Former Treasury Secretary Paul O'Neill has denied allegations he used secret documents to support criticisms of the Bush administration made in a new book.
O'Neill has been out of the administration for more than a year
Mr O'Neill told CBS television that the Treasury Department's chief legal counsel allowed him to take the documents after he asked permission.
On Monday the department called for a probe into whether Mr O'Neill had leaked secret government documents.
Mr O'Neill was sacked from the administration in December 2002.
The book, called The Price of Loyalty and written by former journalist Ron Suskind, details the inner workings of the Bush administration.
Mr O'Neill, who gave thousands of documents to Mr Suskind for research purposes, has made several criticisms of the US president and his colleagues in interviews to promote the book.
In an interview with CBS's 60 Minutes news programme, he accused Mr Bush of planning for an invasion of Iraq within days of coming to office.
The US president was looking for an excuse to oust Saddam Hussein, Mr O'Neill added.
He said that, as a member of the US president's national security team, he never saw any evidence of Iraqi weapons of mass destruction.
And he gave an unflattering account of Mr Bush's leadership style in the interview, saying that at cabinet meetings the president was like a blind man in a room full of deaf people.
The US Department of the Treasury has asked its inspector general to see Mr O'Neill's appearance on the 60 Minutes programme violated disclosure laws.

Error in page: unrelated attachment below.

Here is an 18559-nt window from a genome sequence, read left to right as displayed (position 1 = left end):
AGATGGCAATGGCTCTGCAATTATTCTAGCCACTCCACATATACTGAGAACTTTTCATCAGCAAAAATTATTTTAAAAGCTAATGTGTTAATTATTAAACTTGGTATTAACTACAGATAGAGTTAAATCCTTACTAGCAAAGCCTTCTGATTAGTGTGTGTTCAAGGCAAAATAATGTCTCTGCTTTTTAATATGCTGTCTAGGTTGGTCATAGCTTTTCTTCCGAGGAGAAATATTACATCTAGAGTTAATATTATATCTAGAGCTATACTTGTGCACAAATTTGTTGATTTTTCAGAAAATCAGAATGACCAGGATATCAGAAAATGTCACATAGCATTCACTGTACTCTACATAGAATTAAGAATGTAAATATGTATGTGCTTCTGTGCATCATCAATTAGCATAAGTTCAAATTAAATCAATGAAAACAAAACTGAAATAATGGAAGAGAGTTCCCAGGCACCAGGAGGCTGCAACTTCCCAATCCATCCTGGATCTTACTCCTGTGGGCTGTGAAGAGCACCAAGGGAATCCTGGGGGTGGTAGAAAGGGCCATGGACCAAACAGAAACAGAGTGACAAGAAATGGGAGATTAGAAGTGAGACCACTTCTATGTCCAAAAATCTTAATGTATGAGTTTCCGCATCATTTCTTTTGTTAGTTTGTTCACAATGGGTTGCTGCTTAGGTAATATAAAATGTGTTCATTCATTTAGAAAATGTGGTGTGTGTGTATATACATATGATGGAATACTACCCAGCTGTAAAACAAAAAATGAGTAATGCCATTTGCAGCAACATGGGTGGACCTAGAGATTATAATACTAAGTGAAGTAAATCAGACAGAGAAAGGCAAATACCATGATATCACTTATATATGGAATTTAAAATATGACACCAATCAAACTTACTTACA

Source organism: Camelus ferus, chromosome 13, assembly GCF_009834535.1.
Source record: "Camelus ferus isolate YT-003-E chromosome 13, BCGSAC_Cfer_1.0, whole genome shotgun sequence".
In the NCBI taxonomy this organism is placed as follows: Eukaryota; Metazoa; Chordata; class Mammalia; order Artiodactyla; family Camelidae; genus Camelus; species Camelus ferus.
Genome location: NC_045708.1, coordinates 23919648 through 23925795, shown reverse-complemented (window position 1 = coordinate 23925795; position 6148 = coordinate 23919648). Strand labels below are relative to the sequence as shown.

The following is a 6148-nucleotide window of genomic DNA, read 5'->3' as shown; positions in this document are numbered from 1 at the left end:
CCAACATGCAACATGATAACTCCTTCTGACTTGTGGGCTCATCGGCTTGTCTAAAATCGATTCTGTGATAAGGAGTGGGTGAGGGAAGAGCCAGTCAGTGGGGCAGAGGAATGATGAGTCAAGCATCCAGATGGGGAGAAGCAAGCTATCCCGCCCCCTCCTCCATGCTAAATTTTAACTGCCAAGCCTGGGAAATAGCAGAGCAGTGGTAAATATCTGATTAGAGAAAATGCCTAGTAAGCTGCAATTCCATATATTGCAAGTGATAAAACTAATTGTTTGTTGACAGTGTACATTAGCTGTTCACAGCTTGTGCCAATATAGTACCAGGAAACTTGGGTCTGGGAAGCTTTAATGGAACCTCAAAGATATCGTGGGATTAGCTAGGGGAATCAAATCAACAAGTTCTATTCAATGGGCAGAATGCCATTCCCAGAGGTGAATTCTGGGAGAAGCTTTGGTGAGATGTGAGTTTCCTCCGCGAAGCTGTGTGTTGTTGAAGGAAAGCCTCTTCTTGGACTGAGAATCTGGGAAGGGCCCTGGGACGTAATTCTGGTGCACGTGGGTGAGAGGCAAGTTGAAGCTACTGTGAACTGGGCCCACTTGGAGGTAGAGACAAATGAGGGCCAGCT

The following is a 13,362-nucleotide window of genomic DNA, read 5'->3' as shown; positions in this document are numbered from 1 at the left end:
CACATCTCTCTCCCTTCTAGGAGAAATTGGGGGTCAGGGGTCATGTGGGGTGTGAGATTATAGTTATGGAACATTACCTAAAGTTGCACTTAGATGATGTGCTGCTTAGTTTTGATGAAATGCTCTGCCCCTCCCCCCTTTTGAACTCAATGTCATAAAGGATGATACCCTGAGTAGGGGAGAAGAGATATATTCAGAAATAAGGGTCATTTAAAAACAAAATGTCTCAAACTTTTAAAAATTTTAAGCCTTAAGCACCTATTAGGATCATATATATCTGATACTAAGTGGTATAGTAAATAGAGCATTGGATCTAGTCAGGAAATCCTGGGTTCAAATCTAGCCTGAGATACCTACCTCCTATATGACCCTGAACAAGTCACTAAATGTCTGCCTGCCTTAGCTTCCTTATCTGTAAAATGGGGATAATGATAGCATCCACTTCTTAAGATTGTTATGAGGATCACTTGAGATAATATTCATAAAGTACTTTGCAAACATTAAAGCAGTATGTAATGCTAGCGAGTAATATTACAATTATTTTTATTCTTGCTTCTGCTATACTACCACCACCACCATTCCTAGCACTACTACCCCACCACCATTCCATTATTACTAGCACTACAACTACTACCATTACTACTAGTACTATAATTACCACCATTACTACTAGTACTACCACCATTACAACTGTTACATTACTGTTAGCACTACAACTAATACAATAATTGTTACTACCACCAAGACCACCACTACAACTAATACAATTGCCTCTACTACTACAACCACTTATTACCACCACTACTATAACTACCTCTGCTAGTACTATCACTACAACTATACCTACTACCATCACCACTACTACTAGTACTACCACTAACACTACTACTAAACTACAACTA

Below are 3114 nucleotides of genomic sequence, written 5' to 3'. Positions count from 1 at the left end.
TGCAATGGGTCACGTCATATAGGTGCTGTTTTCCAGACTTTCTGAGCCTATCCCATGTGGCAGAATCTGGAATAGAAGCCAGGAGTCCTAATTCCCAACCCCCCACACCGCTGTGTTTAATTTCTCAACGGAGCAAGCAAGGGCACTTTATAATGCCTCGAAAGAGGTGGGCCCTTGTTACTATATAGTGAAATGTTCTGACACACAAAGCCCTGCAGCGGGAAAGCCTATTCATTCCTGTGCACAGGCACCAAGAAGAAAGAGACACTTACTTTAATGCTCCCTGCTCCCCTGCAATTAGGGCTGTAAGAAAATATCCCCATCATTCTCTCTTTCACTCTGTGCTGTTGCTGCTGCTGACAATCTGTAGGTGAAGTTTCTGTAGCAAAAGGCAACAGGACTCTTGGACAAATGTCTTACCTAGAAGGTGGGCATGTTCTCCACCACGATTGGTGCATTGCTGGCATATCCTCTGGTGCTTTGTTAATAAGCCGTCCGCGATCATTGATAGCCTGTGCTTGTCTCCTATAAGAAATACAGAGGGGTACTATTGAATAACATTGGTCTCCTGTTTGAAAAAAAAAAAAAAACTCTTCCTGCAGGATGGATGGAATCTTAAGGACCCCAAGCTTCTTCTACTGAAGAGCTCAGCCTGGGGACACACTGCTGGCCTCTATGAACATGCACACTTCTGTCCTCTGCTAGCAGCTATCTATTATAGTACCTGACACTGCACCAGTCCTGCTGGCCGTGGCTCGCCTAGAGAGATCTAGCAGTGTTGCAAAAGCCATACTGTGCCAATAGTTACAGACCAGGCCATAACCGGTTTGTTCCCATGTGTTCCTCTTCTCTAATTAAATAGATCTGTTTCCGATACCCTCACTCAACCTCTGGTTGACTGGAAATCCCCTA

But on Tuesday Mr O'Neill told NBC's Today show that he had asked the department's chief legal counsel for the documents "that are OK for me to have".
Rumsfeld criticised O'Neill's portrayal of the US president
The counsel then sent him several computer disks with around 19,000 documents on them, which he passed on to Mr Suskind without opening, he said.
He also told the programme that 60 Minutes showed only a cover sheet from a document - not any secret material.
Despite the controversy, Mr O'Neill said he did not think the probe was a move by the Bush administration to silence him.
"If I were secretary of the treasury and these circumstances occurred, I would have asked the inspector general to look into it," he said.
'Night and day'
On Tuesday US Defence Secretary Donald Rumsfeld said he spoke to Mr O'Neill twice after hearing he planned to write a book on the administration but said he did not try to prevent him from writing it.
He said what he had heard about the book was "so different from my experience in this
administration. It is just dramatic. It's night and day".
He also criticised Mr O'Neill's portrayal of the US president.
Analysts say that despite measured responses from senior Bush officials behind the scenes the administration is furious at Mr O'Neill's comments.
Mr O'Neill was sacked from the US Government after nearly two years in his position over differences with the Bush administration.